Spanish law enforcement said that Bitcoin Automated teller machines (ATMs) present a gap in the European Union's Anti-Money Laundering (AML) regulations, Bloomberg reported on July 11.
According to the report, the Spanish Government has found a criminal gang that used Bitcoin ATMs to send around $10 million to drug dealers in Columbia and different nations, has discovered many gaps that exist in the EU's anti-money laundering laws.
Bloomberg states that the rules and the regulations that are built to deal with money laundering in Europe don't consist of cash machine owners or any crypto trading platforms. Hence, the users at Spain's 89 Bitcoin machines don't need to get correctly identified to make transactions.
The criminal organization offered large-scale money-laundering services with the help of Bitcoin ATMs, that differ from the current financial regulations, not considering cash machines or crypto exchange platforms.
Guard civil officials stated that criminals have hired two Bitcoin ATMs from trading platforms and installed them in an office complex in Madrid. These ATMs were running as a fake remittance and trading services office.
The group used this office as the main center to send money from bank accounts to trading platforms to the top of ATMs using digital assets. The funds obtained in this way are then sent to the drug traffickers in Columbia. The police assert that the two ATMs were vital in transferring about $10 million to the drug traffickers in Columbia.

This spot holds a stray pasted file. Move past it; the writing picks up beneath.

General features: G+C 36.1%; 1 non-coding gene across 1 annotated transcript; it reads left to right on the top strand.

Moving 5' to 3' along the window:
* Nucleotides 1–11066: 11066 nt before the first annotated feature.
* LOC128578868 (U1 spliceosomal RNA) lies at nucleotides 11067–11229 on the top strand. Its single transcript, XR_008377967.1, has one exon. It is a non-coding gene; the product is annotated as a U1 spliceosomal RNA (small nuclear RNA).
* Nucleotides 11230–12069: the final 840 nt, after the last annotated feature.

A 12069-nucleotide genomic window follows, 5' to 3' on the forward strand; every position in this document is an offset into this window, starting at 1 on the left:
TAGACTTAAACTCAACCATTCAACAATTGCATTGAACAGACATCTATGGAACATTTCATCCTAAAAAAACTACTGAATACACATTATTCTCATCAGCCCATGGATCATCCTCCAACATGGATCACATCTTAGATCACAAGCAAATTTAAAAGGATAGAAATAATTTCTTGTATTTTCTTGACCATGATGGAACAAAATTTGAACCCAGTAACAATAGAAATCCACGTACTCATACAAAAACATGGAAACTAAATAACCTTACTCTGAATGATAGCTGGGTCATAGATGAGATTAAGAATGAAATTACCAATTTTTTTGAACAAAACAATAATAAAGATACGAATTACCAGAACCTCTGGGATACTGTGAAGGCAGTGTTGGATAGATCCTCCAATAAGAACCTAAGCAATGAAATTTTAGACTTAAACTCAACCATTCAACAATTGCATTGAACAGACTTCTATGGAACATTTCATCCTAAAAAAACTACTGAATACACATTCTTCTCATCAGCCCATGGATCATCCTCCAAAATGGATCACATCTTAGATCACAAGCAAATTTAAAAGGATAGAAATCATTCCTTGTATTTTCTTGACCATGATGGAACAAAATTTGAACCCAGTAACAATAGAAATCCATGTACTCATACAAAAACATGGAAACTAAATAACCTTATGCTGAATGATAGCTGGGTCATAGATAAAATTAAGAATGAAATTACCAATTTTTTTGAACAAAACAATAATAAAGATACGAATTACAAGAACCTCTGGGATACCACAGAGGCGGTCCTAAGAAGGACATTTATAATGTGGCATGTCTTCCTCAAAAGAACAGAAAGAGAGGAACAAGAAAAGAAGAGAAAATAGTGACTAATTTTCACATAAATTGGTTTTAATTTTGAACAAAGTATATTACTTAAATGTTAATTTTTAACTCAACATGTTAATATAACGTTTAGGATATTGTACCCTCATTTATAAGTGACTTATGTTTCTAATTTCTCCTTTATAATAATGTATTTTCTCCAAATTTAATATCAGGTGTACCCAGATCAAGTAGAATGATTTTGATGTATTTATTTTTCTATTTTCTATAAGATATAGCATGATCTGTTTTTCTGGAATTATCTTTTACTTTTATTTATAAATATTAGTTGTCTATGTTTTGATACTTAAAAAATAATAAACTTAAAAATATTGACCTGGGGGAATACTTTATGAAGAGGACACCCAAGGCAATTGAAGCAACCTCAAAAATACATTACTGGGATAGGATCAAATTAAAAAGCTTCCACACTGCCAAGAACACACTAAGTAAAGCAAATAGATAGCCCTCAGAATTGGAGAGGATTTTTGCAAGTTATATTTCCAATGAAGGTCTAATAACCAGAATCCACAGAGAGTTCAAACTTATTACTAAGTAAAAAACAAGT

Police have also captured two Bitcoin ATMs, four cold wallets and 20 online wallets.
Investigation becomes difficult
As per the anonymous police official, investigating the case leads them to unwanted things and it's becoming difficult. The police are trying to find the connection between the two virtual machines and seized digital assets, and the task becomes complex due to the lack of proper guidelines or policy concerning Bitcoin's legal status in Spain.
While, in the last one week, the Supreme court in Spain looks after the first crypto-related case. The ruling reported that Bitcoin is not legal electronic money, but it's an asset. The police also agreed with the decision saying that it a beginning point on the definition of Bitcoin.
The EU is all set to implement new anti-money laundering legislation in 2020 where crypto exchanges and custodians of online wallets will be tracked as per EU regulations. However, there will not be any rules for Crypto ATMs; hence, authorities are concerned that this will enable dealers to take full benefit and escape from the radar.